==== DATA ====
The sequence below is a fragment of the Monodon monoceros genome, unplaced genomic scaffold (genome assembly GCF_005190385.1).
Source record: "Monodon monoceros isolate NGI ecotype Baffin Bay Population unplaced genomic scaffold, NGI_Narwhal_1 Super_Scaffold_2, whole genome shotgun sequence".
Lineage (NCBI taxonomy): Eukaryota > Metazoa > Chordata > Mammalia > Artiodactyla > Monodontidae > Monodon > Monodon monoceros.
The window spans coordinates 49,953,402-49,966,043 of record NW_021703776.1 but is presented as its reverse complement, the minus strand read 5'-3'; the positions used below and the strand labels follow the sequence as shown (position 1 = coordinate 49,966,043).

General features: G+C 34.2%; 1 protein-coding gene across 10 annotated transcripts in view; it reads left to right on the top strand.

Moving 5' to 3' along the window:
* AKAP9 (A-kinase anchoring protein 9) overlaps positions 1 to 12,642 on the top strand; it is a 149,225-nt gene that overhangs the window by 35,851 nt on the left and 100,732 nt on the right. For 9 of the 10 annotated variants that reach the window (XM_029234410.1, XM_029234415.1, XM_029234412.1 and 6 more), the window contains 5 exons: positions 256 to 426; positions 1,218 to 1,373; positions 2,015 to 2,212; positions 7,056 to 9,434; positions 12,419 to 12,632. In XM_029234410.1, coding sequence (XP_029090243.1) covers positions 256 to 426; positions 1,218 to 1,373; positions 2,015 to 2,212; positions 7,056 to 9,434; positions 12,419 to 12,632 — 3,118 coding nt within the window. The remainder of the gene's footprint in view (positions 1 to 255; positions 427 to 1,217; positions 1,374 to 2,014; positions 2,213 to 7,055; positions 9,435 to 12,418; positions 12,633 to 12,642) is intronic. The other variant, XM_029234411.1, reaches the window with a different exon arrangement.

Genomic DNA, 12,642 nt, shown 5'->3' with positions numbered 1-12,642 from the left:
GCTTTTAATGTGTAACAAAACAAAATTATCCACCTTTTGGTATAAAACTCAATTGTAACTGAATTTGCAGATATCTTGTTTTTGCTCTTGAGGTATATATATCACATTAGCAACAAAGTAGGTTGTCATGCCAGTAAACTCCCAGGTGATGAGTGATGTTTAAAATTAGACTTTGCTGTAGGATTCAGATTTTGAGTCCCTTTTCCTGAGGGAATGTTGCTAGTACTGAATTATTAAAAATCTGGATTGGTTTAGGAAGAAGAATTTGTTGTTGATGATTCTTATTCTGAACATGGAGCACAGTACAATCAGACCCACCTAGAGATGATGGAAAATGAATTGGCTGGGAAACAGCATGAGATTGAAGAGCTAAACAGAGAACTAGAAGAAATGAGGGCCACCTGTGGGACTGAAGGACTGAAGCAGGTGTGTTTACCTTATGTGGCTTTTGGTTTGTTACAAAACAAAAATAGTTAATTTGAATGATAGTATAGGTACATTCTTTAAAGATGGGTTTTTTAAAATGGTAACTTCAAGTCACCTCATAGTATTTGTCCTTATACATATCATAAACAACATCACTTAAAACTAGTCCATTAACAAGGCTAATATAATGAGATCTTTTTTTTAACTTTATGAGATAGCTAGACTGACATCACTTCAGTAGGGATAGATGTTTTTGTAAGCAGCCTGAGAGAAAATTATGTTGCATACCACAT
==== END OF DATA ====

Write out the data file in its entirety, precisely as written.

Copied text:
The sequence below is a fragment of the Monodon monoceros genome, unplaced genomic scaffold (genome assembly GCF_005190385.1).
Source record: "Monodon monoceros isolate NGI ecotype Baffin Bay Population unplaced genomic scaffold, NGI_Narwhal_1 Super_Scaffold_2, whole genome shotgun sequence".
Lineage (NCBI taxonomy): Eukaryota > Metazoa > Chordata > Mammalia > Artiodactyla > Monodontidae > Monodon > Monodon monoceros.
The window spans coordinates 49,953,402-49,966,043 of record NW_021703776.1 but is presented as its reverse complement, the minus strand read 5'-3'; the positions used below and the strand labels follow the sequence as shown (position 1 = coordinate 49,966,043).

General features: G+C 34.2%; 1 protein-coding gene across 10 annotated transcripts in view; it reads left to right on the top strand.

Moving 5' to 3' along the window:
* AKAP9 (A-kinase anchoring protein 9) overlaps positions 1 to 12,642 on the top strand; it is a 149,225-nt gene that overhangs the window by 35,851 nt on the left and 100,732 nt on the right. For 9 of the 10 annotated variants that reach the window (XM_029234410.1, XM_029234415.1, XM_029234412.1 and 6 more), the window contains 5 exons: positions 256 to 426; positions 1,218 to 1,373; positions 2,015 to 2,212; positions 7,056 to 9,434; positions 12,419 to 12,632. In XM_029234410.1, coding sequence (XP_029090243.1) covers positions 256 to 426; positions 1,218 to 1,373; positions 2,015 to 2,212; positions 7,056 to 9,434; positions 12,419 to 12,632 — 3,118 coding nt within the window. The remainder of the gene's footprint in view (positions 1 to 255; positions 427 to 1,217; positions 1,374 to 2,014; positions 2,213 to 7,055; positions 9,435 to 12,418; positions 12,633 to 12,642) is intronic. The other variant, XM_029234411.1, reaches the window with a different exon arrangement.

Genomic DNA, 12,642 nt, shown 5'->3' with positions numbered 1-12,642 from the left:
GCTTTTAATGTGTAACAAAACAAAATTATCCACCTTTTGGTATAAAACTCAATTGTAACTGAATTTGCAGATATCTTGTTTTTGCTCTTGAGGTATATATATCACATTAGCAACAAAGTAGGTTGTCATGCCAGTAAACTCCCAGGTGATGAGTGATGTTTAAAATTAGACTTTGCTGTAGGATTCAGATTTTGAGTCCCTTTTCCTGAGGGAATGTTGCTAGTACTGAATTATTAAAAATCTGGATTGGTTTAGGAAGAAGAATTTGTTGTTGATGATTCTTATTCTGAACATGGAGCACAGTACAATCAGACCCACCTAGAGATGATGGAAAATGAATTGGCTGGGAAACAGCATGAGATTGAAGAGCTAAACAGAGAACTAGAAGAAATGAGGGCCACCTGTGGGACTGAAGGACTGAAGCAGGTGTGTTTACCTTATGTGGCTTTTGGTTTGTTACAAAACAAAAATAGTTAATTTGAATGATAGTATAGGTACATTCTTTAAAGATGGGTTTTTTAAAATGGTAACTTCAAGTCACCTCATAGTATTTGTCCTTATACATATCATAAACAACATCACTTAAAACTAGTCCATTAACAAGGCTAATATAATGAGATCTTTTTTTTAACTTTATGAGATAGCTAGACTGACATCACTTCAGTAGGGATAGATGTTTTTGTAAGCAGCCTGAGAGAAAATTATGTTGCATACCACAT